Now imagine if this product starts breaking because the code was rushed. Who is the one to be accountable for it? Have you ever heard the case of a manager that was fired because a project that they led two years ago is now failing? Have you ever heard the case of an individual contributor who is “underperforming” and put into PIP? How many people will get laid off if a recession comes like the one experienced in 2022? How many C-Levels will resign or reduce their pay? Responsibility doesn’t exist if you are calling the shots but better don’t miss if you are the one aiming and doing the shooting.

Top-down vs bottom-up decision making

This is a usual terminology that you probably hear about and use. But let’s keep it real. A job is a social hierarchy. Not everyone has the same power in the chain. If your manager tells you to do something you have to do it or it will have consequences. On the other hand not every proposal that you make to the leadership will be approved. But leadership roles love to hear about your proposal. And leadership will force you to make proposals so you show that you are proactive.

Leadership hearing what you got will sell an image that they care about you. And they care a lot about what you think about them. A company is a family! This attitude of acting like they care projects an image that they curate carefully to present themselves. Manager levels love to talk about being open and how they are actively discussing bottom-up proposals. Now think about how many of these proposals ever end-up into something concrete. Most of the time the approved proposals are harmful initiatives where the work can be delegated and don’t have a big economic impact in the budget. Two examples, it’s easy to approve an internal initiative where the teams want to do monthly tech talks, it’s harder to approve a renewal of the laptops and smartphones that people use. They will approve the easy proposal to maintain this image that they care while doing a massive layoff the next month.

A common scenario in a mature tech company is the following. A new CTO arrives. They propose a big change in the architecture and process of the company. Opening positions for new middle management roles. These new positions and initiatives are a top-down decision where the metric to move has been cherry picked by the management. A manager decides to re-do an architecture. Multiple teams spend a year migrating and working to it. At the end, the metric that we moved was the one that some manager decided. Spending a budget and milking the profits of the company. Time to move to a new company where they will share their success story on how they led this innovation and was a success.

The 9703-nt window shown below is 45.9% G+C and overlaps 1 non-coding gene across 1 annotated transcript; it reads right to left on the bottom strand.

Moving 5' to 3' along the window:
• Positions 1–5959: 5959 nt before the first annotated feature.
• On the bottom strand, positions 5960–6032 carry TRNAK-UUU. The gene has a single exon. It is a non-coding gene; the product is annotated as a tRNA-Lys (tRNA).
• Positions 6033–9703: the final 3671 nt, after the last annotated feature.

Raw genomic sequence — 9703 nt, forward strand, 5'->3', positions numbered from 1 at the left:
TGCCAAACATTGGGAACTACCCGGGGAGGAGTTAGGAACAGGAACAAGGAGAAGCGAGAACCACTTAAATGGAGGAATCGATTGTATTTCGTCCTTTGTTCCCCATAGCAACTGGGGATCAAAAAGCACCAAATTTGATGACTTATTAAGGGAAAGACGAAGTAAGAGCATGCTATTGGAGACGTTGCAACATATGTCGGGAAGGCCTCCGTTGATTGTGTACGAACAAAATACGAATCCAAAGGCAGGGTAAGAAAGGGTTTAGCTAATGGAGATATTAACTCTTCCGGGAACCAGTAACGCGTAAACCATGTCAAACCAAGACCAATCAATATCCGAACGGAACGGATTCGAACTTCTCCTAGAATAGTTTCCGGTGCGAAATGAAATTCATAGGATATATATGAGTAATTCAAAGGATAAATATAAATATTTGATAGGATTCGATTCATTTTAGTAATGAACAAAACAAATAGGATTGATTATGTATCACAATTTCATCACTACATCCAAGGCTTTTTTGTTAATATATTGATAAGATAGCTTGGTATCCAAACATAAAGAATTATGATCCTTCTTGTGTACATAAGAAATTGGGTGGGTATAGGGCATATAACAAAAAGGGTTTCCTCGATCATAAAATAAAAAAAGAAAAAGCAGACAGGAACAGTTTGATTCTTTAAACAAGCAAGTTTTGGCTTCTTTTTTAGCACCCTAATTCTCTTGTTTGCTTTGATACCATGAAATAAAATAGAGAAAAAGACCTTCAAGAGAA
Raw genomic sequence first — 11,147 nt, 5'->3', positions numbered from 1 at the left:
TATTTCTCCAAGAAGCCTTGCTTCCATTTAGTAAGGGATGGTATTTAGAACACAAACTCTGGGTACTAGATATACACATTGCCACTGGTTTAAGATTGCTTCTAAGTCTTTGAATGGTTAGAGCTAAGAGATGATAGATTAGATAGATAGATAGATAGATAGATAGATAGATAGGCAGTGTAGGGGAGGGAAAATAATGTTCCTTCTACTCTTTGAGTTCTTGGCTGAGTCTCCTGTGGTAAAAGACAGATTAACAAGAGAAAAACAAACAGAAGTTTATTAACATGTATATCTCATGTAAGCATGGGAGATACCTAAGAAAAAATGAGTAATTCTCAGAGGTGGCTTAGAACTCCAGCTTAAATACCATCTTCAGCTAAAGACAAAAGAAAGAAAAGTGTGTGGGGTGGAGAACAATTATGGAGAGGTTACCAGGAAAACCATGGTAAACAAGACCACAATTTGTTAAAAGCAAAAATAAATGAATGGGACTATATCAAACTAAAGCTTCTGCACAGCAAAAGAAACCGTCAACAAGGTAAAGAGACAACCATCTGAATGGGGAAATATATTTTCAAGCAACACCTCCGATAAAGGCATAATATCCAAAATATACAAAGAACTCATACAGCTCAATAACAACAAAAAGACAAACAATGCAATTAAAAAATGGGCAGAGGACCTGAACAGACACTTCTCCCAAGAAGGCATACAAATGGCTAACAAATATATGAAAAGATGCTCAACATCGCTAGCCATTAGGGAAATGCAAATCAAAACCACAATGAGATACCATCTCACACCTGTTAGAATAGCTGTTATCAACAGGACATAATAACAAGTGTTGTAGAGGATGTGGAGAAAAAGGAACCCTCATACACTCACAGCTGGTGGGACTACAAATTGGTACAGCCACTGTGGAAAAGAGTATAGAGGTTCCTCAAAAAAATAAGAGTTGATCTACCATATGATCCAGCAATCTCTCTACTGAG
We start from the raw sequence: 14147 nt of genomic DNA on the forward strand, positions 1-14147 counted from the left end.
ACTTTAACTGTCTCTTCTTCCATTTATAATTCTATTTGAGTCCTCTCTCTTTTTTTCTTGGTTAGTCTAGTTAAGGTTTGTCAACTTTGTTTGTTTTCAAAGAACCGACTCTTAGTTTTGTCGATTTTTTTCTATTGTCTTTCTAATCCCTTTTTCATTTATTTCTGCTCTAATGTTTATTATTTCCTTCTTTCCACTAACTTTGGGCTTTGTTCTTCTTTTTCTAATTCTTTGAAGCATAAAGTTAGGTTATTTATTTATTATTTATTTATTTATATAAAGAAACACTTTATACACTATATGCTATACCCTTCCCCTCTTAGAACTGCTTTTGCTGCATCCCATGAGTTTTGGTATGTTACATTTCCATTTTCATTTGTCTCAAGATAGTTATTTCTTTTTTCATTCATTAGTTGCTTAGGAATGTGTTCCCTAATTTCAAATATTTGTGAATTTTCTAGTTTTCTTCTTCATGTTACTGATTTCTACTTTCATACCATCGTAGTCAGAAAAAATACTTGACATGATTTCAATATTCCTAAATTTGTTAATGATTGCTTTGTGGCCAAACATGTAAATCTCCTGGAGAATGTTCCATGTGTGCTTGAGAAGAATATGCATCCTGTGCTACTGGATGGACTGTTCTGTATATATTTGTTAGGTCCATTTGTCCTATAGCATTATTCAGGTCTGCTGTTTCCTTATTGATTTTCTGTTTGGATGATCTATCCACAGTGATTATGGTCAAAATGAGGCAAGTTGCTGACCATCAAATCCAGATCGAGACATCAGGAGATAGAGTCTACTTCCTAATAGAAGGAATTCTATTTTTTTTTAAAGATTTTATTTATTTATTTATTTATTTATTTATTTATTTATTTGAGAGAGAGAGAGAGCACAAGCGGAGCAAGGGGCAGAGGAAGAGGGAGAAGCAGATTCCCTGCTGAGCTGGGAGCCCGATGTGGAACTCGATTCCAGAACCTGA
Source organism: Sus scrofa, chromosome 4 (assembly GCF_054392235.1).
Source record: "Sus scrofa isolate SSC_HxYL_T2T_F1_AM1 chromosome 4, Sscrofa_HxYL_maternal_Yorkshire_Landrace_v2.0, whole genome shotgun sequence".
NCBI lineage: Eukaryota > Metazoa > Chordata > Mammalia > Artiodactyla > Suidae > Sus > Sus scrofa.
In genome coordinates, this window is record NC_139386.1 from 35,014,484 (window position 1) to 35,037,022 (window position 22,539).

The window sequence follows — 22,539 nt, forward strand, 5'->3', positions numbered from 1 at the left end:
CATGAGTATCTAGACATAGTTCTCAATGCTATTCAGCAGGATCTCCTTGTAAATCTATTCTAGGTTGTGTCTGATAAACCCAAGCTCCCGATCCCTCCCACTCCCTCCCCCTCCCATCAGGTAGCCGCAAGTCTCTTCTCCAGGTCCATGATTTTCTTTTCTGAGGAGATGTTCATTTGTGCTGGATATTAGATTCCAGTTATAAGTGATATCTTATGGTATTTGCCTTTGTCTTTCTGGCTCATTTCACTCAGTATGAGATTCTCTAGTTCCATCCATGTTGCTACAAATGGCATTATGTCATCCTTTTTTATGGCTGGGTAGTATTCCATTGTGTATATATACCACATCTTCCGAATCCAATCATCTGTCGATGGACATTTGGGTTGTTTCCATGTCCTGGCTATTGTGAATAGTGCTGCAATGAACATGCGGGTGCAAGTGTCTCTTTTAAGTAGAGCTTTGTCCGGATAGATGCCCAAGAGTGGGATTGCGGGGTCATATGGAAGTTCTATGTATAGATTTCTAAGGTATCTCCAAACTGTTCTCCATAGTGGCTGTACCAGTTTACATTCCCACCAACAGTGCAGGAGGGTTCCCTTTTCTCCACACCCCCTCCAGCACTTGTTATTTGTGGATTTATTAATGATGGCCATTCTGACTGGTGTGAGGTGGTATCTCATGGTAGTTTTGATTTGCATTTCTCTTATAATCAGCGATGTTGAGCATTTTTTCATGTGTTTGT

This looks really different from a product decision which is more common in startups. A product decision is a bottom-up decision. First we find something that will generate money for the company. We have to justify this initiative to your manager and skip. Luckily it will be approved then, but sometimes it requires further higher management approval. After approval of the initiative, it’s the responsibility of the team to achieve the metric, which is going to make more money.

So, we have two clear distinct environments. Mature tech companies are environments where managers and senior roles want to maximize their profit. Startups are environments where the team focuses on making money so they can obtain big returns. Every startup that survives and becomes profitable with enough time will become a mature company as the political race takes place. Transitioning from a product oriented point of view to a political oriented point of view. Let the game of thrones begin.